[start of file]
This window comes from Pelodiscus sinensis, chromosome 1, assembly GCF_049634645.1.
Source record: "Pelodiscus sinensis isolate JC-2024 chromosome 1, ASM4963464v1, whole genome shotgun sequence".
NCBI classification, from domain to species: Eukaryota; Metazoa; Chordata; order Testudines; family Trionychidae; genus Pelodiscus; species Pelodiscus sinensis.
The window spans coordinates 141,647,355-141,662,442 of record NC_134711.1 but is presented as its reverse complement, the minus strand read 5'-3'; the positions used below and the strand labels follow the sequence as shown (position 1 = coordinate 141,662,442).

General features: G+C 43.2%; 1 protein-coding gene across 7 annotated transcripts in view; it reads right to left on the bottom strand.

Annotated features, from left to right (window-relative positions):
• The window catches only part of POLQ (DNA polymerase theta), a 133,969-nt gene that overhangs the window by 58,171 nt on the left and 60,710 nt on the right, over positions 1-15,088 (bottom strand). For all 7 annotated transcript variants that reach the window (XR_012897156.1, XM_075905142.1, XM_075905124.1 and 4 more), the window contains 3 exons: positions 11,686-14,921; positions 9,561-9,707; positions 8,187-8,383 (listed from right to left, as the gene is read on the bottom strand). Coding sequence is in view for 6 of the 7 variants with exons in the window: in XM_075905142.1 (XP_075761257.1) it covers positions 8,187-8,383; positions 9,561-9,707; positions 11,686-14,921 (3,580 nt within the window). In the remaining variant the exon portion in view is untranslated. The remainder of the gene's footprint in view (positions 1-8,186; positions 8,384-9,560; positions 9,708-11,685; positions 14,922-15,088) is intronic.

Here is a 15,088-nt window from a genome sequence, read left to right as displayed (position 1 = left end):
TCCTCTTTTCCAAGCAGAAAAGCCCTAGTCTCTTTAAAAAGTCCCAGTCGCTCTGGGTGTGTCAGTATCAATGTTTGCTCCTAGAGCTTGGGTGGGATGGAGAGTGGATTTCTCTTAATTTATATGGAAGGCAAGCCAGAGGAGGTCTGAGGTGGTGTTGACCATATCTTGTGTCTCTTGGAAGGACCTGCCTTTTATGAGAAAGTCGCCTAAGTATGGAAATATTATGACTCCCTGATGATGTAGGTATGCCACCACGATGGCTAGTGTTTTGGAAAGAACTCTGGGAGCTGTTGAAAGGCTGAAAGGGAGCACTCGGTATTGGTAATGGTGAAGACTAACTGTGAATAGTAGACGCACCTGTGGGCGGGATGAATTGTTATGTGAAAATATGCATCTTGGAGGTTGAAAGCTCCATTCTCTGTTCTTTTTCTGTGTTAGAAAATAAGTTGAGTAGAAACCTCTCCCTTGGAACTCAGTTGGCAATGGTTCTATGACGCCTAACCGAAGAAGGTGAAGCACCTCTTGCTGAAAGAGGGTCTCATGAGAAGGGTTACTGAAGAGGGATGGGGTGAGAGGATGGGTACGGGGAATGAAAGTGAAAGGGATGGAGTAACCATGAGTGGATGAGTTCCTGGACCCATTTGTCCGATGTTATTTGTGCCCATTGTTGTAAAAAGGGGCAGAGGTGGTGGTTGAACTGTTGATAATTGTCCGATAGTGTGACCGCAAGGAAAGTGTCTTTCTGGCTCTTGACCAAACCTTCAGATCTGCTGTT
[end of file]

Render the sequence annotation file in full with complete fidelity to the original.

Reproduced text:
This window comes from Pelodiscus sinensis, chromosome 1, assembly GCF_049634645.1.
Source record: "Pelodiscus sinensis isolate JC-2024 chromosome 1, ASM4963464v1, whole genome shotgun sequence".
NCBI classification, from domain to species: Eukaryota; Metazoa; Chordata; order Testudines; family Trionychidae; genus Pelodiscus; species Pelodiscus sinensis.
The window spans coordinates 141,647,355-141,662,442 of record NC_134711.1 but is presented as its reverse complement, the minus strand read 5'-3'; the positions used below and the strand labels follow the sequence as shown (position 1 = coordinate 141,662,442).

General features: G+C 43.2%; 1 protein-coding gene across 7 annotated transcripts in view; it reads right to left on the bottom strand.

Annotated features, from left to right (window-relative positions):
• The window catches only part of POLQ (DNA polymerase theta), a 133,969-nt gene that overhangs the window by 58,171 nt on the left and 60,710 nt on the right, over positions 1-15,088 (bottom strand). For all 7 annotated transcript variants that reach the window (XR_012897156.1, XM_075905142.1, XM_075905124.1 and 4 more), the window contains 3 exons: positions 11,686-14,921; positions 9,561-9,707; positions 8,187-8,383 (listed from right to left, as the gene is read on the bottom strand). Coding sequence is in view for 6 of the 7 variants with exons in the window: in XM_075905142.1 (XP_075761257.1) it covers positions 8,187-8,383; positions 9,561-9,707; positions 11,686-14,921 (3,580 nt within the window). In the remaining variant the exon portion in view is untranslated. The remainder of the gene's footprint in view (positions 1-8,186; positions 8,384-9,560; positions 9,708-11,685; positions 14,922-15,088) is intronic.

Here is a 15,088-nt window from a genome sequence, read left to right as displayed (position 1 = left end):
TCCTCTTTTCCAAGCAGAAAAGCCCTAGTCTCTTTAAAAAGTCCCAGTCGCTCTGGGTGTGTCAGTATCAATGTTTGCTCCTAGAGCTTGGGTGGGATGGAGAGTGGATTTCTCTTAATTTATATGGAAGGCAAGCCAGAGGAGGTCTGAGGTGGTGTTGACCATATCTTGTGTCTCTTGGAAGGACCTGCCTTTTATGAGAAAGTCGCCTAAGTATGGAAATATTATGACTCCCTGATGATGTAGGTATGCCACCACGATGGCTAGTGTTTTGGAAAGAACTCTGGGAGCTGTTGAAAGGCTGAAAGGGAGCACTCGGTATTGGTAATGGTGAAGACTAACTGTGAATAGTAGACGCACCTGTGGGCGGGATGAATTGTTATGTGAAAATATGCATCTTGGAGGTTGAAAGCTCCATTCTCTGTTCTTTTTCTGTGTTAGAAAATAAGTTGAGTAGAAACCTCTCCCTTGGAACTCAGTTGGCAATGGTTCTATGACGCCTAACCGAAGAAGGTGAAGCACCTCTTGCTGAAAGAGGGTCTCATGAGAAGGGTTACTGAAGAGGGATGGGGTGAGAGGATGGGTACGGGGAATGAAAGTGAAAGGGATGGAGTAACCATGAGTGGATGAGTTCCTGGACCCATTTGTCCGATGTTATTTGTGCCCATTGTTGTAAAAAGGGGCAGAGGTGGTGGTTGAACTGTTGATAATTGTCCGATAGTGTGACCGCAAGGAAAGTGTCTTTCTGGCTCTTGACCAAACCTTCAGATCTGCTGTT